The major bottleneck in the second-generation bioethanol production is the high cost of the cellulolytic enzymes. Most commercially available enzymatic pools do not show sufficient β-glucosidase activity for an efficient simultaneous saccharification and fermentation process. In this work, a recombinant S. cerevisiae strain harbouring the blg4 gene from Humicola grisea was used. Apart from producing ethanol in high levels, the recombinant strain can complement the used commercial enzymatic pools with β-glucosidase, and thus guaranteeing the total conversion of cellobiose to glucose during SSF process. The β-glucosidase production by submerged fermentation carried out batchwise resulted in a global enzyme activity (intra and extracellular) of 1100 U L-1. The intracellular enzyme continued to be produced even after glucose depletion, while the extracellular activity was detected only when there was glucose in the medium. This fact resulted in a boost in the use of this strain not only for enzymatic production but also for the ethanol fermentation by the SSF process, which glucose is continuously generated in the production medium, assuring the extracellular expression of β-glucosidase. The best results of ethanol production using SSF were obtained with the most complex cellulosic source (sugar cane bagasse pre-treated cellulignin), achieving 51.7 g L-1 and 60 g L-1, in shaken flasks and in bioreactor, respectively. These results show the biotechnological potential of the recombinant strain of S. cerevisiae for the production of second generation ethanol.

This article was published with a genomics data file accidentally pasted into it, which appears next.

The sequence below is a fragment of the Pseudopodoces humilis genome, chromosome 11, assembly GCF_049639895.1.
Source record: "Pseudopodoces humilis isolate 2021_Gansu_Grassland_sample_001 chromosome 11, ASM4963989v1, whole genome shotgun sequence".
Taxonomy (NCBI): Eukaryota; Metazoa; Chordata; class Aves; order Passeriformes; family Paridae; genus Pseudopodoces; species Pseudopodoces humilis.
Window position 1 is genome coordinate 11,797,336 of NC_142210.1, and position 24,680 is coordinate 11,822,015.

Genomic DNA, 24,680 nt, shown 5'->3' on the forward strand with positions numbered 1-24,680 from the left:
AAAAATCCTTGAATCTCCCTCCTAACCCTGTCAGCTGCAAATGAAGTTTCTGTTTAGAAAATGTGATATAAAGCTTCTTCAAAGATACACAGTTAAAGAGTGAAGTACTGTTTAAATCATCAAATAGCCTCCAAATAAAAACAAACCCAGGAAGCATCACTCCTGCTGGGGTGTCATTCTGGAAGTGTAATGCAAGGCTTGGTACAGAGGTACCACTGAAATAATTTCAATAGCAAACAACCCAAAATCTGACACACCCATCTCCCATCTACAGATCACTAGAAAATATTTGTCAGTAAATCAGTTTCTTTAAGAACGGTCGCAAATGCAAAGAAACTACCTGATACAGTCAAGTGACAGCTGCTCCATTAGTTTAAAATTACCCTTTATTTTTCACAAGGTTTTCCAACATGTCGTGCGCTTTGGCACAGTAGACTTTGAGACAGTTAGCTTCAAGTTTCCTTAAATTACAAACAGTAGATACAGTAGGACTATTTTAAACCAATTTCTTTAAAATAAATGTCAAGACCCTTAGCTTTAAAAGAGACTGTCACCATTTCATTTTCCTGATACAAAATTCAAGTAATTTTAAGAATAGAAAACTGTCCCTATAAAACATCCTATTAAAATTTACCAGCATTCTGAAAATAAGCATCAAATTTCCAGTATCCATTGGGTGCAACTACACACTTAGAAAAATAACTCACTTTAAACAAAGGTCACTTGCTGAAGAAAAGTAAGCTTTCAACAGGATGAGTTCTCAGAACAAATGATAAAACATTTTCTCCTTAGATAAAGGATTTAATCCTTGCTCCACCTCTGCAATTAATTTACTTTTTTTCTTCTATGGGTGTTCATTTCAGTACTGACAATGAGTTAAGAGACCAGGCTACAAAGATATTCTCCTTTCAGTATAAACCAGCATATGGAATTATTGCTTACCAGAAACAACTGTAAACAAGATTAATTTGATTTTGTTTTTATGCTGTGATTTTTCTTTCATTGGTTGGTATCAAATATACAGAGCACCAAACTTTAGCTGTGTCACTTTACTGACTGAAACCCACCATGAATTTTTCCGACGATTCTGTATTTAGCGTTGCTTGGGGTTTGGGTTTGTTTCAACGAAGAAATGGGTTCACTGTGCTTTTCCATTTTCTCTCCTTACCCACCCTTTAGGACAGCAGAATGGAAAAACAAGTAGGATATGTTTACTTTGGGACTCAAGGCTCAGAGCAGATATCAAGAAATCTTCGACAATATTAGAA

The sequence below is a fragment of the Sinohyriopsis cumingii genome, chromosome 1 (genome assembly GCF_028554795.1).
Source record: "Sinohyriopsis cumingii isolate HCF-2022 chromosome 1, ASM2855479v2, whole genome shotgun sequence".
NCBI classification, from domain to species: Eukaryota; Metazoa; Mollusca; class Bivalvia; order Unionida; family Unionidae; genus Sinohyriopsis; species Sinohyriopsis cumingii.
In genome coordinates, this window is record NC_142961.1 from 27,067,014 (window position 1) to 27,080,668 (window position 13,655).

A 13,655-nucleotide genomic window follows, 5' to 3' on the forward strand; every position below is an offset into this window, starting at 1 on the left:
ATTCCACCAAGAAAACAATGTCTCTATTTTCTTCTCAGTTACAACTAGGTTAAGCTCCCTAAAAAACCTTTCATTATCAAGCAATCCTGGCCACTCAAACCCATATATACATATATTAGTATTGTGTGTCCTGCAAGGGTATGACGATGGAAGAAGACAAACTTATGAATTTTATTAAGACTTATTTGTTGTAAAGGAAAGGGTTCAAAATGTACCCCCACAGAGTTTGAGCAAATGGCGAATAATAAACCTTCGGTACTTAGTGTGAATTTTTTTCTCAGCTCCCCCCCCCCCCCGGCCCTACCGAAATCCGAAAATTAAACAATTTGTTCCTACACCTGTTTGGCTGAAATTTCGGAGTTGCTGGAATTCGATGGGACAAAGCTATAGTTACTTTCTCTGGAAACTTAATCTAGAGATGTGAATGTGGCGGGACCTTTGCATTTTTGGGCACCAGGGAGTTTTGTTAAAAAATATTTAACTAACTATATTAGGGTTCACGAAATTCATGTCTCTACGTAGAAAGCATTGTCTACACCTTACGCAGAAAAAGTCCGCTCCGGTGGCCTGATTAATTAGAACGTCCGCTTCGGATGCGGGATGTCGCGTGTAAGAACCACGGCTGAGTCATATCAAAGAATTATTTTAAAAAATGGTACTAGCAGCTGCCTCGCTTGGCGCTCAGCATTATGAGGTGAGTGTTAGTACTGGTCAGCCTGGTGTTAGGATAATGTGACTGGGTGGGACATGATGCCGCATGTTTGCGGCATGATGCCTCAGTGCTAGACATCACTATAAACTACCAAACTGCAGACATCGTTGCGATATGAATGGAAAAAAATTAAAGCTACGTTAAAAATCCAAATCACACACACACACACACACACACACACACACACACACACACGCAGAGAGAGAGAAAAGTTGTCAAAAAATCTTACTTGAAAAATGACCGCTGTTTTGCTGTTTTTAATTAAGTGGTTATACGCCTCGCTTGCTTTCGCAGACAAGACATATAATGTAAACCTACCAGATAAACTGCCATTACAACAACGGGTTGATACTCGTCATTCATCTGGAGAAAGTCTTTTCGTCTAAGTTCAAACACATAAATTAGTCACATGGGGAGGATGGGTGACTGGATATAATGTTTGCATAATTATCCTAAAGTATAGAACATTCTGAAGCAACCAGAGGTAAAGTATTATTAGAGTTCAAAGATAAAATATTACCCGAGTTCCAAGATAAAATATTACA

BALLESTEROS, M.; OLIVA, J.M.; NEGRO, M.J.; MANZANARES, P. and BALLESTEROS, I. Ethanol from lignocellulosic materials by a simultaneous saccharification and fermentation process (SFS) with Kluyveromyces marxianus CECT 10875. Process Biochemistry, October 2004, vol. 39, no. 12, p. 1843-1848. [CrossRef] [ Links ]
CHEN, H.Z.; XU, J. and LI, Z.H. Temperature cycling to improve the ethanol production with solid state simultaneous saccharification and fermentation. Applied Biochemistry and Microbiology, February 2007, vol. 43, no. 1, p. 57-60. [CrossRef] [ Links ]
HERNÁNDEZ-SALAS, J.M.; VILLA-RAMIREZ, M.S.; VELOZ-RENDÓN, J.S.; RIVERA-HERNÁNDEZ, K.N.; GONZÁLEZ-CÉSAR, R.A.; PLASCENCIA-ESPINOSA, M.A. and TREJO-ESTRADA, S.R. Comparative hydrolysis and fermentation of sugarcane and agave bagasse. Bioresource Technology, February 2009, vol. 100, no. 3, p. 1238-1245. [CrossRef] [ Links ]
HODGE, David B.; KARIM, M. Nazmul; SCHELL, Daniel J. and MCMILLAN, James D. Soluble and insoluble solids contributions to high-solids enzymatic hydrolysis of lignocellulose. Bioresource Technology, December 2008, vol. 99, no. 18, p. 8940-8948. [CrossRef] [ Links ]
KRISHNA, S.H.; REDDY, T.J. and CHOWDARY, G.V. Simultaneous saccharification and fermentation of lignocellulosic wastes to ethanol using a thermotolerant yeast. Bioresource Technology, April 2001, vol. 77, no. 2, p. 193-196. [CrossRef] [ Links ]